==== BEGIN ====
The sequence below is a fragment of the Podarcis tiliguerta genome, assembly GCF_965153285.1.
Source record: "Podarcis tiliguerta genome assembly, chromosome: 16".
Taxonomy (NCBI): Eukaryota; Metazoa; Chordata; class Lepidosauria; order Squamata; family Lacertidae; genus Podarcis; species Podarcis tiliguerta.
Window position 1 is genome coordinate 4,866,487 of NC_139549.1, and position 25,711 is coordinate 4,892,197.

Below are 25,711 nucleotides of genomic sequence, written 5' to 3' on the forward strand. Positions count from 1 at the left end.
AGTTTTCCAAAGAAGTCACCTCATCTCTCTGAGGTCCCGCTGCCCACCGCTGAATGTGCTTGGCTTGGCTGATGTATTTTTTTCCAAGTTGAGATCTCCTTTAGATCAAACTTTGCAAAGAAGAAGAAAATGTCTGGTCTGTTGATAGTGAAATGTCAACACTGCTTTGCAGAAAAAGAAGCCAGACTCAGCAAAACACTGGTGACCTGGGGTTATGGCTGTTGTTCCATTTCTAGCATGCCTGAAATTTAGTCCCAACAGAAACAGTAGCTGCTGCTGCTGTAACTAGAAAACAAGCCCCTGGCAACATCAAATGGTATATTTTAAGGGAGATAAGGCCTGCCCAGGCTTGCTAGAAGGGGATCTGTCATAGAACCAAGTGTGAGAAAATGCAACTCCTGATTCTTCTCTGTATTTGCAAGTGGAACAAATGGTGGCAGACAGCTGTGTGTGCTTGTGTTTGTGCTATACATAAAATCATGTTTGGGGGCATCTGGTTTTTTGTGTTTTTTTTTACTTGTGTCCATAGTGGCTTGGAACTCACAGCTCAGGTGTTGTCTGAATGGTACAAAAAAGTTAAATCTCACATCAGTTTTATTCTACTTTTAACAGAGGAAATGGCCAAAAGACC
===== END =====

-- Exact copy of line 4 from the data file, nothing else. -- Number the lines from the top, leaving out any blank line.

Window position 1 is genome coordinate 4,866,487 of NC_139549.1, and position 25,711 is coordinate 4,892,197.